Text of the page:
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Dr.-Ing. Marc Aubreville

Marc Aubreville

  • Job title: Researcher
  • Organization: Department of Computer Science
  • Working group: Chair of Computer Science 5 (Pattern Recognition)
  • Phone number: +49 9131 85 27891
  • Fax number: +49 9131 85 27270
  • Email: marc.aubreville@fau.de
  • Website:
  • Address:
    Martensstr. 3
    91058 Erlangen
    Room 09.157

 

Academic career:

  • Since 05/2020:
    Post-doc at the pattern recognition lab.
  • 01/2016 – 05/2020:
    Researcher and PhD student at the pattern recognition lab. Main fields of interest include image processing and recognition of brightfield microscopy and confocal laser endomicroscopy images.
  • 10/2003 – 11/2009:
    Student (Electrical Engineering and Information Technology) at Karlsruhe Institute of Technology (KIT), Karlsruhe, Germany.
    Focus topics: Biomedical engineering and signal processing.

Professional career:

  • Since 04/2017:
    System architect, Sivantos GmbH, Erlangen, Germany
    Interface design, technical coordination of projects, hearing aid system architecture development, requirements engineering
  • 02/2010 – 03/2017:
    R&D engineer in signal processing, Sivantos GmbH, Erlangen, Germany.
    Development of hearing instrument signal processing algorithms, from prototyping (MATLAB/Simulink) to product implementation (fixpoint C++), firmware/hardware co-design, coordination of international research projects

2019

  • Deep Learning based Noise Reduction for Hearing Aids

    (Third Party Funds Single)

    Term: February 1, 2019 - January 31, 2022
    Funding source: Industrie
     

    Reduction of unwanted environmental noises is an important feature of today’s hearing aids, which is why noise reduction is nowadays included in almost every commercially available device. The majority of these algorithms, however, is restricted to the reduction of stationary noises. Due to the large number of different background noises in daily situations, it is hard to heuristically cover the complete solution space of noise reduction schemes. Deep learning-based algorithms pose a possible solution to this dilemma, however, they sometimes lack robustness and applicability in the strict context of hearing aids.
    In this project we investigate several deep learning.based methods for noise reduction under the constraints of modern hearing aids. This involves a low latency processing as well as the employing a hearing instrument-grade filter bank. Another important aim is the robustness of the developed methods. Therefore, the methods will be applied to real-world noise signals recorded with hearing instruments.

2017

  • Digital Pathology - New Approaches to the Automated Image Analysis of Histologic Slides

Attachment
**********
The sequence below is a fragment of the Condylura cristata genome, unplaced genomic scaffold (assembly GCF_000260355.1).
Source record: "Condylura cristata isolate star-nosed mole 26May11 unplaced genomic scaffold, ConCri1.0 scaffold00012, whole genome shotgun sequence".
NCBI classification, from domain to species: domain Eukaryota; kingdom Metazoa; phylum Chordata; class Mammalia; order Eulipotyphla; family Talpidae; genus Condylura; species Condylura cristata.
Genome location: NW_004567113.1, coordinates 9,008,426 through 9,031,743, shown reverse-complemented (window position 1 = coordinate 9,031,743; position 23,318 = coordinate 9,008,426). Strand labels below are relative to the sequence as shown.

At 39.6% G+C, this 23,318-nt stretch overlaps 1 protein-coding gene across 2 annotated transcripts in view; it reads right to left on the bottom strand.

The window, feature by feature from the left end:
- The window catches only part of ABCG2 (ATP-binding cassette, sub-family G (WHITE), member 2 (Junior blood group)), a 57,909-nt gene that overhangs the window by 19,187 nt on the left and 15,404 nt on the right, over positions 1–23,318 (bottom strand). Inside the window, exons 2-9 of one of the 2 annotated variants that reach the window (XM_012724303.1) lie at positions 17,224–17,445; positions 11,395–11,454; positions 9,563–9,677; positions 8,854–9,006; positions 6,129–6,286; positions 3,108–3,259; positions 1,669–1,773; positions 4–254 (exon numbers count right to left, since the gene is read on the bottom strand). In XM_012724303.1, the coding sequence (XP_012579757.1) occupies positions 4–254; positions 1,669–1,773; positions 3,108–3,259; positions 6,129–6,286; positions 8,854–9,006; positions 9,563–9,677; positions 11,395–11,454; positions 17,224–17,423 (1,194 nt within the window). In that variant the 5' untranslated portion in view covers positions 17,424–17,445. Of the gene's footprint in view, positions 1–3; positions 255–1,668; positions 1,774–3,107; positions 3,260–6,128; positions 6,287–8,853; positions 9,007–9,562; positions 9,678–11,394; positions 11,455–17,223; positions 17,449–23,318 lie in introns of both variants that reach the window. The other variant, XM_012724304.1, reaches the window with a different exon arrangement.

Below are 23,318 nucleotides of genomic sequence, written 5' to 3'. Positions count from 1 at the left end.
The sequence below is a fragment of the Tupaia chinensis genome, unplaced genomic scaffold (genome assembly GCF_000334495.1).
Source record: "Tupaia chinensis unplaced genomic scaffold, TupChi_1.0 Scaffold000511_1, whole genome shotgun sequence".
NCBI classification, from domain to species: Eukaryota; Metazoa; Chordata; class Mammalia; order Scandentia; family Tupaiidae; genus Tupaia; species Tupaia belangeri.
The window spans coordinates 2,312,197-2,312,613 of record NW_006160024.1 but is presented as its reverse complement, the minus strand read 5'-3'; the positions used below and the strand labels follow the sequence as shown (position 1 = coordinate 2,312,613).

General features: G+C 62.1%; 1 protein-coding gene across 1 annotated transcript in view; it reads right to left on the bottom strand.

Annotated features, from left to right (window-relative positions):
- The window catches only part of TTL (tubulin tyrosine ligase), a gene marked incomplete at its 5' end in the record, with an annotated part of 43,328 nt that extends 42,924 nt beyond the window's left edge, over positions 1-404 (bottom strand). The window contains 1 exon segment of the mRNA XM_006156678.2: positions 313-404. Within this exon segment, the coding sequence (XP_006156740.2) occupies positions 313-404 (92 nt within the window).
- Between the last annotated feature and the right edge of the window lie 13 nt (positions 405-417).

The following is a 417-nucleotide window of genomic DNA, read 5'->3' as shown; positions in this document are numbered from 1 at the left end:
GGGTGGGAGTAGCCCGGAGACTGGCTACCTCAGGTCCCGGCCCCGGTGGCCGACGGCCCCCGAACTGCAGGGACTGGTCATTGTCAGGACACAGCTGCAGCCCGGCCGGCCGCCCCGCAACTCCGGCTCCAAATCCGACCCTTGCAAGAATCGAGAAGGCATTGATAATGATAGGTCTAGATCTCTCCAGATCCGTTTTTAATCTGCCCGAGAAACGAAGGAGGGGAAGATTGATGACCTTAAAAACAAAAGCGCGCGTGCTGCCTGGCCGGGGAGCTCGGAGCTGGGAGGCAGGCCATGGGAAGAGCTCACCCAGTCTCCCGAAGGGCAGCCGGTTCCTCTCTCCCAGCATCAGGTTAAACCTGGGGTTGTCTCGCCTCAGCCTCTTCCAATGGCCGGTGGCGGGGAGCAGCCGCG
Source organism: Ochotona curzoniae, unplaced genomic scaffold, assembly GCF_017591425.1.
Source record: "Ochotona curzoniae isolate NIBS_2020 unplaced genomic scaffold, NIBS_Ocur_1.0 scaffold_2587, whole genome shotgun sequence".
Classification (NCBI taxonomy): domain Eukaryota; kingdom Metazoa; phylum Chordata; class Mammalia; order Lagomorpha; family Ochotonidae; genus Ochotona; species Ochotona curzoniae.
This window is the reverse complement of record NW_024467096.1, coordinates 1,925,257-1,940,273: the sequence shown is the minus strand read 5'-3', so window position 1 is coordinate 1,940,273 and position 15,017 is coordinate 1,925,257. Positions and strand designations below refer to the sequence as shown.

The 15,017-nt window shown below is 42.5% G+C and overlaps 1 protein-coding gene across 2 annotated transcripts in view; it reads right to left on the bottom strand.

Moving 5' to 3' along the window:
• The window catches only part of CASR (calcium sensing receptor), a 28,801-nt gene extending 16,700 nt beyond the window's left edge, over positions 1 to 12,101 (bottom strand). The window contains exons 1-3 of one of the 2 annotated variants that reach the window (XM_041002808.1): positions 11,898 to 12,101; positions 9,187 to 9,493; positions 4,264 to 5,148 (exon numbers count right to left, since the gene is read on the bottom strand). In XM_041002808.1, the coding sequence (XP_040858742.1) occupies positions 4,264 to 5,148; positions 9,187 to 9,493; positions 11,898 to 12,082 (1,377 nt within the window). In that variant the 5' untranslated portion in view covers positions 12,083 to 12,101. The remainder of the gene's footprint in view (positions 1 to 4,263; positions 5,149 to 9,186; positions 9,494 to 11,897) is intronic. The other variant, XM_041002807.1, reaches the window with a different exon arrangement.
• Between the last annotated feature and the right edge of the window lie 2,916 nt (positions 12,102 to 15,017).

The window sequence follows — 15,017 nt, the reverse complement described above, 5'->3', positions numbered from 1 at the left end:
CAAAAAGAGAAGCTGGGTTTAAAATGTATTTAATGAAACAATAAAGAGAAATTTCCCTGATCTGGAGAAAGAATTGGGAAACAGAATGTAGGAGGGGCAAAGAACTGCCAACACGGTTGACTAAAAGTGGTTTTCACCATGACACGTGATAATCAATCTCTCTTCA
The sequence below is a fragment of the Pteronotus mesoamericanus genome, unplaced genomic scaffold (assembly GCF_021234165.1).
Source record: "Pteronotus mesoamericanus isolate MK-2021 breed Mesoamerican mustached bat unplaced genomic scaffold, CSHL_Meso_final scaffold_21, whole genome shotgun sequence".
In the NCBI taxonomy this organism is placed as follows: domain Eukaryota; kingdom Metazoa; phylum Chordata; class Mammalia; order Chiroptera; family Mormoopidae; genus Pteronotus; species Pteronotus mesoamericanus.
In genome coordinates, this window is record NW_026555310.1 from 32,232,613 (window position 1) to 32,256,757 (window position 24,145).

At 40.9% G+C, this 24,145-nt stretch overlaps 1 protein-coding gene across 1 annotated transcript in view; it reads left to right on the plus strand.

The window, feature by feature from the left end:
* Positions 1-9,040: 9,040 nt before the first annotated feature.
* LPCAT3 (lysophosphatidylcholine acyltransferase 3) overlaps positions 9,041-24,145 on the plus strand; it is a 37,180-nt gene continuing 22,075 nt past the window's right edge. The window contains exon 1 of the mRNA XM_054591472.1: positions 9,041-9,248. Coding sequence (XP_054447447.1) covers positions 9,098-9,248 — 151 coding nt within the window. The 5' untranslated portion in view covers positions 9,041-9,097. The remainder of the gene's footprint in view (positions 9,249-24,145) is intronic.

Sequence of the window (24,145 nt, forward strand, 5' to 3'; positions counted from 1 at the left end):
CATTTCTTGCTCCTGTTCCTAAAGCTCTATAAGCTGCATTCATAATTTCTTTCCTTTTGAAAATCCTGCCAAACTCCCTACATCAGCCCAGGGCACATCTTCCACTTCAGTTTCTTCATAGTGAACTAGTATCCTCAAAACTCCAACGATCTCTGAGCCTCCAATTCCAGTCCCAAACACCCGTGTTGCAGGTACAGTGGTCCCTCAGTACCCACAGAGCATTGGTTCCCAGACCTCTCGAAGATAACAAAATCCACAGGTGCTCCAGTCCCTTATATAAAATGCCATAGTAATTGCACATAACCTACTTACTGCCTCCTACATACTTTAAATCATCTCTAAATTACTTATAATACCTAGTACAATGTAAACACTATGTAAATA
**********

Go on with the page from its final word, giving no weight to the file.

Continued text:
(Own Funds)

    Term: since January 16, 2017

    The pathologist is still the gold standard in the diagnosis of diseases in tissue slides. Due to its human nature, the pathologist is on one side able to flexibly adapt to the high morphological and technical variability of histologic slides but of limited objectivity due to cognitive and visual traps.

    In diverse project we are applying and validating currently available tools and solutions in digital pathology but are also developing new solution in automated image analysis to complement and improve the pathologist especially in areas of quantitative image analysis.

2014

  • Automatic classification and image analysis of confocal laser endomicroscopy images

    (Own Funds)

    Term: since October 1, 2014

    The goal of this project is to detect cancerous tissue in confocal lasermicroendoscopy (CLE) images of the oral cavity and the vocal cord. The current treatment of these diseases is a histological analysis of specimen and a surgical resection, which has a rather high long-term survival rate, or radiation therapy with a lower survival rate. An early detection of cancerous tissue could lead to a lowered complication rate for further treatment, as well as a better overall prognosis for patients. Further, an in-vivo diagnosis during operation could narrow down the area for the necessary surgical excision, which is especially beneficial for cancer of the vocal cords.

    For this reason, we are applying methods of pattern recognition to facilitate and support diagnosis. We were able to show that these can be applied with high accuracies on CLE images.

2020

Journal Articles

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Thesis

2019

Journal Articles

Book Contributions

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2018

Authored Books

Book Contributions

Conference Contributions

2017

Journal Articles

Conference Contributions